In the video "Linda Parelli shows how to effectivly hit with the snap" I commented on the horses use of what I call "calming signals". Since there were some interesst in what I wrote I thougth we could talk about it in this forum thread.

I wrote (so I don't have to repeat myself):

Cartoonracher wrote: "When the young woman is trying to back her horse away (under the big tree), he's obviously confused and "over" the whole lesson. He's tuning her out because nothing he's done has been rewarded. It's nothing but non-stop horse-irritating."

I reacted especially to that scene, too. At first the girl is trying to back the horse when he is in front of the tree. Horses don't have good depth perception, especially backwards, so it seems he is asked to back into the tree, something he feels he can't.

After this the horse is seemingly tuning her out, something Linda claims is disrespectful. The sad thing about it is that the horse is NOT tuning her out, the horse is communicating with horse body language that he is not wanting any conflict. I talk about this in my body language clinics a lot, because not many people seems to be aware of the horses
"calming signals".

Horses use these signals when they feel pressured and wants to let the person understand that they perceive them as agitated/aggressive, but that the person can calm down, because they do not pose any threat to them.

Some of the comments here has been about the horse arching away and trying to turn away from the people. What the horse is trying to do is to signal that he's NOT a threat, and by that it's trying to get the person to not be so aggressive. This is the very opposite of disrespect!

The worst thing about the horses calming signals is that it provokes people. People feel ignored and that is for a human a big provocation. Especially when they have been taught that this is a disrespectful sign from the horse! It's a bit off topic here, but I mention it because it's part of the problem with the clip; not only is she using a horrible technique, she is also gravely misreading the horse!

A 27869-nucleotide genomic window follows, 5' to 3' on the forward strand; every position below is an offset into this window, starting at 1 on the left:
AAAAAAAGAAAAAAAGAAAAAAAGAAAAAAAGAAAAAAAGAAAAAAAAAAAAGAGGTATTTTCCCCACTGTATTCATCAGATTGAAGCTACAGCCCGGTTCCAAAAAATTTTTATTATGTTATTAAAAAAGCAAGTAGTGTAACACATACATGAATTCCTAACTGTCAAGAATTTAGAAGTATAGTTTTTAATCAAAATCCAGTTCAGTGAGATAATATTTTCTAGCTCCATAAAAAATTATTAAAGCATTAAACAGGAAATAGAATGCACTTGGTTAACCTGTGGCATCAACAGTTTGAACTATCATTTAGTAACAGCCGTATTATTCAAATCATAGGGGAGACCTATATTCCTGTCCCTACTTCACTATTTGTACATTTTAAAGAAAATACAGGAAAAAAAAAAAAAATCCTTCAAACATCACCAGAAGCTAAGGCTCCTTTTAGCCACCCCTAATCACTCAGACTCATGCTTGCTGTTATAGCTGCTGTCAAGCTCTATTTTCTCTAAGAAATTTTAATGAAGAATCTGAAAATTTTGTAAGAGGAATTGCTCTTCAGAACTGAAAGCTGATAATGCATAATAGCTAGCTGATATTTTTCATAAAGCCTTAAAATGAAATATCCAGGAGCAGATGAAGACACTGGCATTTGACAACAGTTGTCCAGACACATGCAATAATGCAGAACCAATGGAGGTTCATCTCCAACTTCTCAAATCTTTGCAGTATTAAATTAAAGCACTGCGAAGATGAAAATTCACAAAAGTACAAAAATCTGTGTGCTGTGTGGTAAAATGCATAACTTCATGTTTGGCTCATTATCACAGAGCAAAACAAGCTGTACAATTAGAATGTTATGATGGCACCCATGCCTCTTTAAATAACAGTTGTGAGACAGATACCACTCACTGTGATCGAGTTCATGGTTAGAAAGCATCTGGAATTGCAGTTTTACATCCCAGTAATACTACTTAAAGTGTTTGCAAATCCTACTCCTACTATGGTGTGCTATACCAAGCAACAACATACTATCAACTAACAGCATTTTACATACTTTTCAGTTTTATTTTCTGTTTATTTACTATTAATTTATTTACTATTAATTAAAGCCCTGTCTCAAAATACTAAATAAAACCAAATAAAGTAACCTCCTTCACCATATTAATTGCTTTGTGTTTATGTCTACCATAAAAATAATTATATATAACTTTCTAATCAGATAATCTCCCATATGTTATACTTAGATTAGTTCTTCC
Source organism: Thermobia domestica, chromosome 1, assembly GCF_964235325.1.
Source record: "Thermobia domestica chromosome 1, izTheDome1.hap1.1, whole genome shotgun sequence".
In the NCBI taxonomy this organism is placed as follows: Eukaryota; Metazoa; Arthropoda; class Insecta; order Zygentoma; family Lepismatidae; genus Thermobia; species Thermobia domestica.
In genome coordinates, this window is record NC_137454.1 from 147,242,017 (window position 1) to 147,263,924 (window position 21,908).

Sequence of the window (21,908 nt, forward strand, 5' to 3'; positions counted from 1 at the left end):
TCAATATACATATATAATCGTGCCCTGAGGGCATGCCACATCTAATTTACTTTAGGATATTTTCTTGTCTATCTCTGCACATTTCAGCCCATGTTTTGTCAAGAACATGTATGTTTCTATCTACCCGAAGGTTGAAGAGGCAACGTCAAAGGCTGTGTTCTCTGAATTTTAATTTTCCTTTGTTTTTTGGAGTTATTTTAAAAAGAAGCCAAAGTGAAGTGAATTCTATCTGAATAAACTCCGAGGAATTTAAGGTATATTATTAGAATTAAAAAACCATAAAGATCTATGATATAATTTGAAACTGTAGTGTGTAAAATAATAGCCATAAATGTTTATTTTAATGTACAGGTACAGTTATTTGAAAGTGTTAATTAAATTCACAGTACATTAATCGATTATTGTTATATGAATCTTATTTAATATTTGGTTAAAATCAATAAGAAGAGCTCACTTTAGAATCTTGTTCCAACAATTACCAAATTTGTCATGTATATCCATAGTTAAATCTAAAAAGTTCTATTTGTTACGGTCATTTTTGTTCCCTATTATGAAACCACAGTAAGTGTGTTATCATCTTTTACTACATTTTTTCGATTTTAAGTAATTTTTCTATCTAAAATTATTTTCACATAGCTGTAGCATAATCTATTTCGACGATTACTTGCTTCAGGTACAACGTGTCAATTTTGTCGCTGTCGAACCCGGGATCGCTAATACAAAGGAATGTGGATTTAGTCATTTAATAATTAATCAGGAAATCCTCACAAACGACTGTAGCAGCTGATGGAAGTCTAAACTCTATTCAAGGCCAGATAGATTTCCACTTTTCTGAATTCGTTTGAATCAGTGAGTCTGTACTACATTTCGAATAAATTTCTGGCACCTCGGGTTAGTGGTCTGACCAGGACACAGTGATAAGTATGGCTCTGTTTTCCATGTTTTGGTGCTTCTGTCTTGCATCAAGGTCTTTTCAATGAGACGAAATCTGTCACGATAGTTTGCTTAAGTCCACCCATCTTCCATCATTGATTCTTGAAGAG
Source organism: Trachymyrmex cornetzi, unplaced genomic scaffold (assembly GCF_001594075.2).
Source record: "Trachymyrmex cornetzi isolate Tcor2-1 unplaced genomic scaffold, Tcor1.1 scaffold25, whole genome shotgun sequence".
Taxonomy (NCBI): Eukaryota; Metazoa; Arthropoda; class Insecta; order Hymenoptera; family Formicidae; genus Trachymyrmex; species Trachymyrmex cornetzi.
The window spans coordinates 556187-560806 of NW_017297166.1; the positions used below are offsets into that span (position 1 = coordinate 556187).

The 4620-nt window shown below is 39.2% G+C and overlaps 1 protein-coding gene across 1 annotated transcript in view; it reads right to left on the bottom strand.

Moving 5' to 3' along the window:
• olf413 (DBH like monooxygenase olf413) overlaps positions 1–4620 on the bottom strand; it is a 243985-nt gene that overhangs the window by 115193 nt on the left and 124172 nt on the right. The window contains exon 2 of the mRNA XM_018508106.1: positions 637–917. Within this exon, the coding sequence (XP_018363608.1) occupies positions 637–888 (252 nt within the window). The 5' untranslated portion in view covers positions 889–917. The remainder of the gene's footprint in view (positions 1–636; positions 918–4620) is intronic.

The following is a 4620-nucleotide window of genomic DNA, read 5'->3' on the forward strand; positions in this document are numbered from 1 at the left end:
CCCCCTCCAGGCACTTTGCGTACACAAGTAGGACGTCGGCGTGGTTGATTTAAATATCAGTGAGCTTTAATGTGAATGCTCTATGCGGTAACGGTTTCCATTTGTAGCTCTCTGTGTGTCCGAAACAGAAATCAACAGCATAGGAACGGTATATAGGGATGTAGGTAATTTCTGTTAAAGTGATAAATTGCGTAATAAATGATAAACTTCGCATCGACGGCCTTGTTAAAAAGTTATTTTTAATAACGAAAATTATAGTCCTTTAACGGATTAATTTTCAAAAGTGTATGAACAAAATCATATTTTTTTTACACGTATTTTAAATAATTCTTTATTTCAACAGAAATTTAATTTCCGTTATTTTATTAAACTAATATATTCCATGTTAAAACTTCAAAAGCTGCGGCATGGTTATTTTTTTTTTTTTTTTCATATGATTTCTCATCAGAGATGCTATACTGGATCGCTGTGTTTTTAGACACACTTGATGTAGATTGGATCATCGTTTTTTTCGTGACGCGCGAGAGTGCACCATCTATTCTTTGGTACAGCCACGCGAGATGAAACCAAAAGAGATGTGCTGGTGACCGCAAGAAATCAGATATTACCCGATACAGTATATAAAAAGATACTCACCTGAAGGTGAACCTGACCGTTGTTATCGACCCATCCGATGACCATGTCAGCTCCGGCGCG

Even a mild correction would have been wrong when the horse is signaling "lets just have peace - I don't wish to fight with you"… if a horse gives you that message and you correct it you are basically telling it "I don't want peace - and I do want to have a fight".

Like I said, it's off topic, but if someone wants me to explain more about these signals I can, we could always make a separate discussion about it.

The horses calming signals is something I haven't written about before although I talk about this in my clinics. There are a couple of reasons for that: one, I don't know how to begin writing about it - in a clinic it comes naturally when a horse displays the signals - and also because I don't know how much people knows about this already. In Scandinavia, where I live and teach, I know that my students says that this is news to them, but for all I know this is common knowledge in Canada :)

Another big reason is that what I am talking about goes against what most trainers believe in, and rocks the foundation of what many people consider natural horsemanship. I think...
Last, but not least; it is a big topic... so to write about it is a big task, but I will do so if I see that people truly are interessted in what I am talking about :)